There are several factors to consider when buying a home. For seasoned veterans, it can be reasonably easy to navigate the landscape and select the ideal home. That may be difficult to do for first-time home buyers.
What are some home-buying don’ts to avoid if you’re buying a home for the first time? Below are a few of them.
Looking at homes before mortgage discussions
It can be easy to get demoralized during home buying, especially for rookie homebuyers.
One moment you could be excitedly going through new homes in a posh neighborhood. Then next thing you know, your lender tells you that based on the state of your finances, you’ll have a hard time paying for a particular home.
That’s why real estate professionals often recommend that you first talk to a mortgage lender before checking out houses. Mortgage pre-approval can put you in an excellent position to make a firm offer. That is because the amount that you pitch has gone through lender review — which takes into consideration all your income sources and expenses.
Know where you stand and what you can afford, the rest will follow along.
Pursuing a purchase without first-time home support
Not many first-time homebuyers are fully prepared to shoulder the full cost of mortgage and down payments. That’s why there are down payment assistance programs; some are offered by state and have relatively decent mortgage rates for first-timers.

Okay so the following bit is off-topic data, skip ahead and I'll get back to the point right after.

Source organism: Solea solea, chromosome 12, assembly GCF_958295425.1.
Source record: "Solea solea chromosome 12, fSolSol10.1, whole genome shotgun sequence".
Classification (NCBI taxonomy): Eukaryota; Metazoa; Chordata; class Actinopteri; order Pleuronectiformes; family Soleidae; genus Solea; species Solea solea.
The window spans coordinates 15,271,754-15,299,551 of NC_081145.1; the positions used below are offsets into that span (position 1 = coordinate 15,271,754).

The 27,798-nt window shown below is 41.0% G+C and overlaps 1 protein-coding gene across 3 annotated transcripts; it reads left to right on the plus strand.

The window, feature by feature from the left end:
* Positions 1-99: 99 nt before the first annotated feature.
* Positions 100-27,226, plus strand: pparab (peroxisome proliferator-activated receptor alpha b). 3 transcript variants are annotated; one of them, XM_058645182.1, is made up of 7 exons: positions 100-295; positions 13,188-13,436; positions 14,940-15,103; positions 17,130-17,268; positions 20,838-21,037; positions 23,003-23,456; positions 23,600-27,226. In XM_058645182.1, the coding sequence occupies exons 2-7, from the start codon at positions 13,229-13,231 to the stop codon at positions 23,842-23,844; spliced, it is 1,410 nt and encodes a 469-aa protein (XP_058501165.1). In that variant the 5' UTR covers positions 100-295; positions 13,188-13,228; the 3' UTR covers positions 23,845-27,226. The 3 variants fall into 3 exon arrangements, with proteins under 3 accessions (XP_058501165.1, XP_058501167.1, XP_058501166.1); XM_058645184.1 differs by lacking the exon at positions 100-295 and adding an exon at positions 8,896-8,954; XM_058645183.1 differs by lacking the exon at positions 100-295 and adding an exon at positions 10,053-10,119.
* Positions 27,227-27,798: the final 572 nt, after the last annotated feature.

However, not many people know these options exist — let alone do the research. You could be making a bigger down payment and not be saddled by a big loan.
Whichever lender you go with, make sure to ask the representative about the first-time buyer programs at your disposal. Each option has different pros and cons.
For instance, If you prefer not to make a down payment, a loan from the Department of Agriculture or Department of Veteran Affairs waives the requirement.
Selecting the smallest down payment available
This option is on a case-to-case basis. While there are instances where it’s a good deal to go with 0 or 3 percent down payments, it’s not a hard and fast rule.
In some cases, you can stand to benefit more if you make over a 10 percent down payment. There are two main advantages to this.
First, monthly home payments become a bit more bearable since you already invested a huge chunk at the start. Second, you can avoid potential price and mortgage rate increases down the line.
That is just the reality of the home market, and as rates increase, you could find yourself in an increasingly difficult situation to successfully pay off your home. According to industry experts, it’s common for first-time homebuyers to spend over three years saving up for down payment.
Failing to consider the full costs of homeownership
However, aside from the mortgage, there are other costs that first-time buyers have to take into account. Some of these costs include electrical installation repairs, cable subscription, homeowner association fees, and future home improvements.
For some, it may be better to stick to renting for a few more years. That is where a reliable real estate agent can help you comprehend the full costs of homeownership.
For instance, professionals can help you find out a seller’s monthly or annual energy bills so that you get a better picture of what you’re buying.